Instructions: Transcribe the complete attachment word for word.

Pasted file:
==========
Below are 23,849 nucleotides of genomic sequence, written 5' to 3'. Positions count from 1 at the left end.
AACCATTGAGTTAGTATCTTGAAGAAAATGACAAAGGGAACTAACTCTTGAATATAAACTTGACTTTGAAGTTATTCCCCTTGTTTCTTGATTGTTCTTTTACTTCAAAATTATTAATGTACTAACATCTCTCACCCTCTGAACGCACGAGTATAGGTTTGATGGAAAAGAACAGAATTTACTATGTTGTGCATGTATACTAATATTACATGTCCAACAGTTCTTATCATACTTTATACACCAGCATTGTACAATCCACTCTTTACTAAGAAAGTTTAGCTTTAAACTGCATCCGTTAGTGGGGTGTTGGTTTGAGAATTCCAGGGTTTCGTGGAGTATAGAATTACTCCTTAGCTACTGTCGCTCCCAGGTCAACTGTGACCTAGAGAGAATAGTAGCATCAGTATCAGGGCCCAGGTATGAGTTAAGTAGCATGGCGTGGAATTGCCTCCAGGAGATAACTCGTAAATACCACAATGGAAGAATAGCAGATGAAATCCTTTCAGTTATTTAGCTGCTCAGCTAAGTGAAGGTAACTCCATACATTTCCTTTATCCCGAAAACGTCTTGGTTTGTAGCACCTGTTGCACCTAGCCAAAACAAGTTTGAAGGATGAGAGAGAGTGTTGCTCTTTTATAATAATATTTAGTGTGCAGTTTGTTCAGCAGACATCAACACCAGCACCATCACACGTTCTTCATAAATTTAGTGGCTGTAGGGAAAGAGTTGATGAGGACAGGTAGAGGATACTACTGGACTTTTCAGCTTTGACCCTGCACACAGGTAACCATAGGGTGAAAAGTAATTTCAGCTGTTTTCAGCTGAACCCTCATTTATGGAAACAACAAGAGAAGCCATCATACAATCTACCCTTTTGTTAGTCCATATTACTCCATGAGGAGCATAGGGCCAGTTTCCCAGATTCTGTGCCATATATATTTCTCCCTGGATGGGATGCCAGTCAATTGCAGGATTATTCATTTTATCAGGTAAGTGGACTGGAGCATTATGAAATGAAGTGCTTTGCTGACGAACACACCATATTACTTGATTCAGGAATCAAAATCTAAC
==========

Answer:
Below are 23,849 nucleotides of genomic sequence, written 5' to 3'. Positions count from 1 at the left end.
AACCATTGAGTTAGTATCTTGAAGAAAATGACAAAGGGAACTAACTCTTGAATATAAACTTGACTTTGAAGTTATTCCCCTTGTTTCTTGATTGTTCTTTTACTTCAAAATTATTAATGTACTAACATCTCTCACCCTCTGAACGCACGAGTATAGGTTTGATGGAAAAGAACAGAATTTACTATGTTGTGCATGTATACTAATATTACATGTCCAACAGTTCTTATCATACTTTATACACCAGCATTGTACAATCCACTCTTTACTAAGAAAGTTTAGCTTTAAACTGCATCCGTTAGTGGGGTGTTGGTTTGAGAATTCCAGGGTTTCGTGGAGTATAGAATTACTCCTTAGCTACTGTCGCTCCCAGGTCAACTGTGACCTAGAGAGAATAGTAGCATCAGTATCAGGGCCCAGGTATGAGTTAAGTAGCATGGCGTGGAATTGCCTCCAGGAGATAACTCGTAAATACCACAATGGAAGAATAGCAGATGAAATCCTTTCAGTTATTTAGCTGCTCAGCTAAGTGAAGGTAACTCCATACATTTCCTTTATCCCGAAAACGTCTTGGTTTGTAGCACCTGTTGCACCTAGCCAAAACAAGTTTGAAGGATGAGAGAGAGTGTTGCTCTTTTATAATAATATTTAGTGTGCAGTTTGTTCAGCAGACATCAACACCAGCACCATCACACGTTCTTCATAAATTTAGTGGCTGTAGGGAAAGAGTTGATGAGGACAGGTAGAGGATACTACTGGACTTTTCAGCTTTGACCCTGCACACAGGTAACCATAGGGTGAAAAGTAATTTCAGCTGTTTTCAGCTGAACCCTCATTTATGGAAACAACAAGAGAAGCCATCATACAATCTACCCTTTTGTTAGTCCATATTACTCCATGAGGAGCATAGGGCCAGTTTCCCAGATTCTGTGCCATATATATTTCTCCCTGGATGGGATGCCAGTCAATTGCAGGATTATTCATTTTATCAGGTAAGTGGACTGGAGCATTATGAAATGAAGTGCTTTGCTGACGAACACACCATATTACTTGATTCAGGAATCAAAATCTAAC